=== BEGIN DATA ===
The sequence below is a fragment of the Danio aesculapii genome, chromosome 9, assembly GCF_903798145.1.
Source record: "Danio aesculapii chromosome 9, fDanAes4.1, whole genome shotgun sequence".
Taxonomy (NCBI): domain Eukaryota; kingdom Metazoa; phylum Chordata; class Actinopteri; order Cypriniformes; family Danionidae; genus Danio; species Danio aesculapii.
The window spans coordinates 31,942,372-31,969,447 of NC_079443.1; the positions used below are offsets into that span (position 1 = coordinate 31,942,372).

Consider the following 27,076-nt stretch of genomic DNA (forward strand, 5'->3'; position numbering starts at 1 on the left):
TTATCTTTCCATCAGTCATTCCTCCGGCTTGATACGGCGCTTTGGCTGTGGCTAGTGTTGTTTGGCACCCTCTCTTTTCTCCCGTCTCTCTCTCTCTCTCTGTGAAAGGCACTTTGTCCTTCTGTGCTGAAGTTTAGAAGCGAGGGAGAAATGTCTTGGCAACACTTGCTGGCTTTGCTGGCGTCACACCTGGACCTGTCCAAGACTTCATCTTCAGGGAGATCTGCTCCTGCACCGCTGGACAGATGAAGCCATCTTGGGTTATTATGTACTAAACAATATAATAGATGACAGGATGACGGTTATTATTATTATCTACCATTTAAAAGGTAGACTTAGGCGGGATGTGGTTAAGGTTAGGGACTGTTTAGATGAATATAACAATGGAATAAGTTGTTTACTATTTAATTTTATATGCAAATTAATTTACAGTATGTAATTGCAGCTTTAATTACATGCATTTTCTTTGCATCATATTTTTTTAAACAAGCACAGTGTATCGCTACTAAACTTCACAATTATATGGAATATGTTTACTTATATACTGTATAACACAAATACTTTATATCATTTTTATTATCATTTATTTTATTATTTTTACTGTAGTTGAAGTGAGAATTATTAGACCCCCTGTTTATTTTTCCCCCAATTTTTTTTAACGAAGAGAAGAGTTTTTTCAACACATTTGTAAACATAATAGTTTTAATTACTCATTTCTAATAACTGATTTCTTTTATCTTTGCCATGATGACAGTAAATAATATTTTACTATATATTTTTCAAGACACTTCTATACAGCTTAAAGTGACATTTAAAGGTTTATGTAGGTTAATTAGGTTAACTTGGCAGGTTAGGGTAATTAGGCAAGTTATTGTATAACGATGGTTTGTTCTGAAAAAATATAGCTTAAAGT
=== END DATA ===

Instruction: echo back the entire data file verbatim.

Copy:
The sequence below is a fragment of the Danio aesculapii genome, chromosome 9, assembly GCF_903798145.1.
Source record: "Danio aesculapii chromosome 9, fDanAes4.1, whole genome shotgun sequence".
Taxonomy (NCBI): domain Eukaryota; kingdom Metazoa; phylum Chordata; class Actinopteri; order Cypriniformes; family Danionidae; genus Danio; species Danio aesculapii.
The window spans coordinates 31,942,372-31,969,447 of NC_079443.1; the positions used below are offsets into that span (position 1 = coordinate 31,942,372).

Consider the following 27,076-nt stretch of genomic DNA (forward strand, 5'->3'; position numbering starts at 1 on the left):
TTATCTTTCCATCAGTCATTCCTCCGGCTTGATACGGCGCTTTGGCTGTGGCTAGTGTTGTTTGGCACCCTCTCTTTTCTCCCGTCTCTCTCTCTCTCTCTGTGAAAGGCACTTTGTCCTTCTGTGCTGAAGTTTAGAAGCGAGGGAGAAATGTCTTGGCAACACTTGCTGGCTTTGCTGGCGTCACACCTGGACCTGTCCAAGACTTCATCTTCAGGGAGATCTGCTCCTGCACCGCTGGACAGATGAAGCCATCTTGGGTTATTATGTACTAAACAATATAATAGATGACAGGATGACGGTTATTATTATTATCTACCATTTAAAAGGTAGACTTAGGCGGGATGTGGTTAAGGTTAGGGACTGTTTAGATGAATATAACAATGGAATAAGTTGTTTACTATTTAATTTTATATGCAAATTAATTTACAGTATGTAATTGCAGCTTTAATTACATGCATTTTCTTTGCATCATATTTTTTTAAACAAGCACAGTGTATCGCTACTAAACTTCACAATTATATGGAATATGTTTACTTATATACTGTATAACACAAATACTTTATATCATTTTTATTATCATTTATTTTATTATTTTTACTGTAGTTGAAGTGAGAATTATTAGACCCCCTGTTTATTTTTCCCCCAATTTTTTTTAACGAAGAGAAGAGTTTTTTCAACACATTTGTAAACATAATAGTTTTAATTACTCATTTCTAATAACTGATTTCTTTTATCTTTGCCATGATGACAGTAAATAATATTTTACTATATATTTTTCAAGACACTTCTATACAGCTTAAAGTGACATTTAAAGGTTTATGTAGGTTAATTAGGTTAACTTGGCAGGTTAGGGTAATTAGGCAAGTTATTGTATAACGATGGTTTGTTCTGAAAAAATATAGCTTAAAGT